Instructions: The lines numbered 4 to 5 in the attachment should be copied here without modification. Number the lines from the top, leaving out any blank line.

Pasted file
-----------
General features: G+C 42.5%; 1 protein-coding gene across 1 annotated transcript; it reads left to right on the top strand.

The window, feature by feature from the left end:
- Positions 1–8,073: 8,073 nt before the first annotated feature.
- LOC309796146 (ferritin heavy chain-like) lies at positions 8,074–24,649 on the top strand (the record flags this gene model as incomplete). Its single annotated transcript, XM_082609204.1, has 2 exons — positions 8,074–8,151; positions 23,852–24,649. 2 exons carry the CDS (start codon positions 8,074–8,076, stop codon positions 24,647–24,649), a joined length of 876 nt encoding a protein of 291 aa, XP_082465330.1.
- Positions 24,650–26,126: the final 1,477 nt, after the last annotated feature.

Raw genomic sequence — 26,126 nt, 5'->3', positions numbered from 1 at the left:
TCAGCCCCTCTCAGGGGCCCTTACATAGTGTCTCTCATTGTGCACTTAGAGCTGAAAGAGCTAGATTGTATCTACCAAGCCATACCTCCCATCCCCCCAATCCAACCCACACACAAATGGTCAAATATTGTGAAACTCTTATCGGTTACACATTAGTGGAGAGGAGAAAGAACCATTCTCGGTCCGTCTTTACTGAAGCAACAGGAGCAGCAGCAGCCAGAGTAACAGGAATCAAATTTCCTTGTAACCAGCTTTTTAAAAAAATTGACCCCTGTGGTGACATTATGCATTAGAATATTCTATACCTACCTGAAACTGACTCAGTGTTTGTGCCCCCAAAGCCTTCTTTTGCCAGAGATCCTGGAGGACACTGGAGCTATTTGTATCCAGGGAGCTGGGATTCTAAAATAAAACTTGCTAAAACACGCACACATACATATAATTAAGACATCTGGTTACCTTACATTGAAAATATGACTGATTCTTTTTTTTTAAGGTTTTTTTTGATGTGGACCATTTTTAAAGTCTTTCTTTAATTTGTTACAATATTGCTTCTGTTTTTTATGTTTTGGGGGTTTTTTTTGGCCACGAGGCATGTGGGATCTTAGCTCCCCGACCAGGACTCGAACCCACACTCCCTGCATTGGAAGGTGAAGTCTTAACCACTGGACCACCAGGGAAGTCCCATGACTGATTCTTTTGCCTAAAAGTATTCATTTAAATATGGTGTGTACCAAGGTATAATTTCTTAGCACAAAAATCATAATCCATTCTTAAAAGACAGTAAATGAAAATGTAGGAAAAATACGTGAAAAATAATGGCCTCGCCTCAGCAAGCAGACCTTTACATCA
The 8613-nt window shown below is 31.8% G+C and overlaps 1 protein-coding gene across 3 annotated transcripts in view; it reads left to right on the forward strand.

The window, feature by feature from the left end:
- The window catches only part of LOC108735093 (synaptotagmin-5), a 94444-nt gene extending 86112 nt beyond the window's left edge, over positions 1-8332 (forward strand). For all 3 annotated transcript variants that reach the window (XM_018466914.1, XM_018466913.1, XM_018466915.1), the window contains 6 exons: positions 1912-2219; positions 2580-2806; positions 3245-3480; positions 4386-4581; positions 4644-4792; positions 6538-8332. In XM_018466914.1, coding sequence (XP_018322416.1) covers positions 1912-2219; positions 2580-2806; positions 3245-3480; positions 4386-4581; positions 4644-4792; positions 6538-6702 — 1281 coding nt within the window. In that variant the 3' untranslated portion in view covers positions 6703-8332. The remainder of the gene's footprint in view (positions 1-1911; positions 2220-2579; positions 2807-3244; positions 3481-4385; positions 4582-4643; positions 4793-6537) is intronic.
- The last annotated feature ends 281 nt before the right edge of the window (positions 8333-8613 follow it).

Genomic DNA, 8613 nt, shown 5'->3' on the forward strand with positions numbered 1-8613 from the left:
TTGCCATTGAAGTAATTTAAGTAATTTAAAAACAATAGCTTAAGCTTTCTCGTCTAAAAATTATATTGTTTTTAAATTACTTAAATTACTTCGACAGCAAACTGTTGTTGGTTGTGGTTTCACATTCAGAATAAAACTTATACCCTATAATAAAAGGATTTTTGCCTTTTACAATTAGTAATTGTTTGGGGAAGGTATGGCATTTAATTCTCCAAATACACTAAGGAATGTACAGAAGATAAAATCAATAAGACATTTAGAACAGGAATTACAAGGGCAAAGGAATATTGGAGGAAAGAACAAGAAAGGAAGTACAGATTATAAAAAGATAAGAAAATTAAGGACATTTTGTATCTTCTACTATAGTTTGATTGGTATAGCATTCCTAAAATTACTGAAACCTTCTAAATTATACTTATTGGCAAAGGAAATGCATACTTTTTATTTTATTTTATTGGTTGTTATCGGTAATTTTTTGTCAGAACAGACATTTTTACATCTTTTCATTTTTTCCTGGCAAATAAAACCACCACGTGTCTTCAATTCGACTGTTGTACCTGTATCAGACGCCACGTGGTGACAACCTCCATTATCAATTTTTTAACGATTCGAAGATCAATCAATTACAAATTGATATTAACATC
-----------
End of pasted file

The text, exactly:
- LOC309796146 (ferritin heavy chain-like) lies at positions 8,074–24,649 on the top strand (the record flags this gene model as incomplete). Its single annotated transcript, XM_082609204.1, has 2 exons — positions 8,074–8,151; positions 23,852–24,649. 2 exons carry the CDS (start codon positions 8,074–8,076, stop codon positions 24,647–24,649), a joined length of 876 nt encoding a protein of 291 aa, XP_082465330.1.
- Positions 24,650–26,126: the final 1,477 nt, after the last annotated feature.